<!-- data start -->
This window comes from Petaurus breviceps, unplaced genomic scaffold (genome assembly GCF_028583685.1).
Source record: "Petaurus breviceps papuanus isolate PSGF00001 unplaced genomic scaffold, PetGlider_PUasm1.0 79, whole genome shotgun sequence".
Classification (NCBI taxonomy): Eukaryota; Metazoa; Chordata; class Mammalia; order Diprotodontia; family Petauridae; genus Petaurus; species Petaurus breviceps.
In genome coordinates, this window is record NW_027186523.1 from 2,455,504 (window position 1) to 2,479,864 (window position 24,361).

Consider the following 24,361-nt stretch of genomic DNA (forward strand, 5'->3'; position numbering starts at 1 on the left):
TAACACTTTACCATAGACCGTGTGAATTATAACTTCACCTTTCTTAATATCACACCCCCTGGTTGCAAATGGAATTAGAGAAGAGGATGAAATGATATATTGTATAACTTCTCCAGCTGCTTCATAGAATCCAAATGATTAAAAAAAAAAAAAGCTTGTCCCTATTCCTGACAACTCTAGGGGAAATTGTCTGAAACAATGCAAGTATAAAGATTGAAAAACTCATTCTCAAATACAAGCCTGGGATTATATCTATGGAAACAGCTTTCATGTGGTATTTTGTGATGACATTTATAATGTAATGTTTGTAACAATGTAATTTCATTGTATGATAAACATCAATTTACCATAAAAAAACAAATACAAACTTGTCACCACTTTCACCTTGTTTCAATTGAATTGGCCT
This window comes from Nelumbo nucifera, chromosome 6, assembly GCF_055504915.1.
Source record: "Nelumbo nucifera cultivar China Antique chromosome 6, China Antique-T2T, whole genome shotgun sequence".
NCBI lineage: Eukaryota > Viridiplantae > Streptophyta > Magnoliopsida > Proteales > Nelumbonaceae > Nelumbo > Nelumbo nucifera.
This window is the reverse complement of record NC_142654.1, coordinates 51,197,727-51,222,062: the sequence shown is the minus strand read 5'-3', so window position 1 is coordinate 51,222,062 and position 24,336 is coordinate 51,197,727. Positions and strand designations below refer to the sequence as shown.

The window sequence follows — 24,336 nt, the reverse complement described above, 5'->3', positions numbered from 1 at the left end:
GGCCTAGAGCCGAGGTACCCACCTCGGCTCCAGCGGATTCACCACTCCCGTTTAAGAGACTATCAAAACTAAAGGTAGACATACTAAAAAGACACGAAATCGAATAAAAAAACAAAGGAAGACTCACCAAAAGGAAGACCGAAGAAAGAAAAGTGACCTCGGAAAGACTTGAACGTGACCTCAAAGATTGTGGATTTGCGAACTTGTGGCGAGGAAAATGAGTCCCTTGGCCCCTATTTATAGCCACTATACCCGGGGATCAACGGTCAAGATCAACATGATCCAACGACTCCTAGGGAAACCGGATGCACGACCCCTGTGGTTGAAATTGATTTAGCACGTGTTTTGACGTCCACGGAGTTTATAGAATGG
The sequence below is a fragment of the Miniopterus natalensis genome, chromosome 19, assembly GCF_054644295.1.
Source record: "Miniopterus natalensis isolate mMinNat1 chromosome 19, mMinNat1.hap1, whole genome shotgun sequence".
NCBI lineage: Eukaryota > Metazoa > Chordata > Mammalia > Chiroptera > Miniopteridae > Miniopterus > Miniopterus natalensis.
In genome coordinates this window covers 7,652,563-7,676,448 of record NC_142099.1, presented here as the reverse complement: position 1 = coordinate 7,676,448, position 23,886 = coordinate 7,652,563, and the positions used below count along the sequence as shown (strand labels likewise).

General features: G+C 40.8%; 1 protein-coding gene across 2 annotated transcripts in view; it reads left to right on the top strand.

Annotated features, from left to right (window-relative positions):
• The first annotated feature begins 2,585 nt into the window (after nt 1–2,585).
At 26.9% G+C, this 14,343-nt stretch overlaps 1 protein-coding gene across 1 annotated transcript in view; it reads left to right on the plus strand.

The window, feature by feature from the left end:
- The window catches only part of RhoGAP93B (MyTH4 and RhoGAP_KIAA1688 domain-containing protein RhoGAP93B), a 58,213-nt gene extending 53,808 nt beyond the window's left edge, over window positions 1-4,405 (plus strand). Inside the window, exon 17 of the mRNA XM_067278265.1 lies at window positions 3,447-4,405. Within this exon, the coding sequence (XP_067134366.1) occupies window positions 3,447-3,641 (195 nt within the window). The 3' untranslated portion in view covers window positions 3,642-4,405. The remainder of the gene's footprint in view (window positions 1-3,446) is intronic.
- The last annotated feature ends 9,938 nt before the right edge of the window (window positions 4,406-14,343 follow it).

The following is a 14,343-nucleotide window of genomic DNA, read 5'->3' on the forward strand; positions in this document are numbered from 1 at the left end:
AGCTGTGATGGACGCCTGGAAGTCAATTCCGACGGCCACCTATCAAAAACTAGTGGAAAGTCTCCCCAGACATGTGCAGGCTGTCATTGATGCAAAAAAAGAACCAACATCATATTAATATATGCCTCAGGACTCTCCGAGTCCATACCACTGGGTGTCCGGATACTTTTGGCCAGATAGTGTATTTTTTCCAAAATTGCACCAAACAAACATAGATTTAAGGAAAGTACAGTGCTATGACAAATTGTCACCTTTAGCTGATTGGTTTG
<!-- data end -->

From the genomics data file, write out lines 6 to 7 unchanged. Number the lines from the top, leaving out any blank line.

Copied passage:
TAACACTTTACCATAGACCGTGTGAATTATAACTTCACCTTTCTTAATATCACACCCCCTGGTTGCAAATGGAATTAGAGAAGAGGATGAAATGATATATTGTATAACTTCTCCAGCTGCTTCATAGAATCCAAATGATTAAAAAAAAAAAAAGCTTGTCCCTATTCCTGACAACTCTAGGGGAAATTGTCTGAAACAATGCAAGTATAAAGATTGAAAAACTCATTCTCAAATACAAGCCTGGGATTATATCTATGGAAACAGCTTTCATGTGGTATTTTGTGATGACATTTATAATGTAATGTTTGTAACAATGTAATTTCATTGTATGATAAACATCAATTTACCATAAAAAAACAAATACAAACTTGTCACCACTTTCACCTTGTTTCAATTGAATTGGCCT
This window comes from Nelumbo nucifera, chromosome 6, assembly GCF_055504915.1.